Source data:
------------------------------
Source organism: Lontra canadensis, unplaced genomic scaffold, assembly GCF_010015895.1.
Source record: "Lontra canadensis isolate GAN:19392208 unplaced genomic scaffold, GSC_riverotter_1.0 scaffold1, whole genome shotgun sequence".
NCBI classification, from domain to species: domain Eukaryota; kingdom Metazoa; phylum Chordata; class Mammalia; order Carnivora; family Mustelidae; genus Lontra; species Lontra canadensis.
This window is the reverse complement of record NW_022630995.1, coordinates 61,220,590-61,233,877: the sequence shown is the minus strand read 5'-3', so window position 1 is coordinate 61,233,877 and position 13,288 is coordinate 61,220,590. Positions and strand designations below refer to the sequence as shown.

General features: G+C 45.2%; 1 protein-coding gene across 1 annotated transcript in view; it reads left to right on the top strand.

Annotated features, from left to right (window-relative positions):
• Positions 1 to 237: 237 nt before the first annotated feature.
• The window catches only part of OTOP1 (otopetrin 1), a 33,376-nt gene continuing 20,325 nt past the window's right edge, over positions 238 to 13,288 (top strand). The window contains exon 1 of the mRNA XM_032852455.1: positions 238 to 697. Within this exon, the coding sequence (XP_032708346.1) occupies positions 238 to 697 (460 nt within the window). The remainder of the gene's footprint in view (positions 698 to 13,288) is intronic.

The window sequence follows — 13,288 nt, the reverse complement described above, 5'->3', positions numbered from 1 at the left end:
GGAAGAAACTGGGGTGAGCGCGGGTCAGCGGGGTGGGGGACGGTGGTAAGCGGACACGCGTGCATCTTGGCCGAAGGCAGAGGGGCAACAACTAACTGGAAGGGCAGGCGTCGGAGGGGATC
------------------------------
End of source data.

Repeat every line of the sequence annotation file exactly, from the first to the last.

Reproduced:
Source organism: Lontra canadensis, unplaced genomic scaffold, assembly GCF_010015895.1.
Source record: "Lontra canadensis isolate GAN:19392208 unplaced genomic scaffold, GSC_riverotter_1.0 scaffold1, whole genome shotgun sequence".
NCBI classification, from domain to species: domain Eukaryota; kingdom Metazoa; phylum Chordata; class Mammalia; order Carnivora; family Mustelidae; genus Lontra; species Lontra canadensis.
This window is the reverse complement of record NW_022630995.1, coordinates 61,220,590-61,233,877: the sequence shown is the minus strand read 5'-3', so window position 1 is coordinate 61,233,877 and position 13,288 is coordinate 61,220,590. Positions and strand designations below refer to the sequence as shown.

General features: G+C 45.2%; 1 protein-coding gene across 1 annotated transcript in view; it reads left to right on the top strand.

Annotated features, from left to right (window-relative positions):
• Positions 1 to 237: 237 nt before the first annotated feature.
• The window catches only part of OTOP1 (otopetrin 1), a 33,376-nt gene continuing 20,325 nt past the window's right edge, over positions 238 to 13,288 (top strand). The window contains exon 1 of the mRNA XM_032852455.1: positions 238 to 697. Within this exon, the coding sequence (XP_032708346.1) occupies positions 238 to 697 (460 nt within the window). The remainder of the gene's footprint in view (positions 698 to 13,288) is intronic.

The window sequence follows — 13,288 nt, the reverse complement described above, 5'->3', positions numbered from 1 at the left end:
GGAAGAAACTGGGGTGAGCGCGGGTCAGCGGGGTGGGGGACGGTGGTAAGCGGACACGCGTGCATCTTGGCCGAAGGCAGAGGGGCAACAACTAACTGGAAGGGCAGGCGTCGGAGGGGATC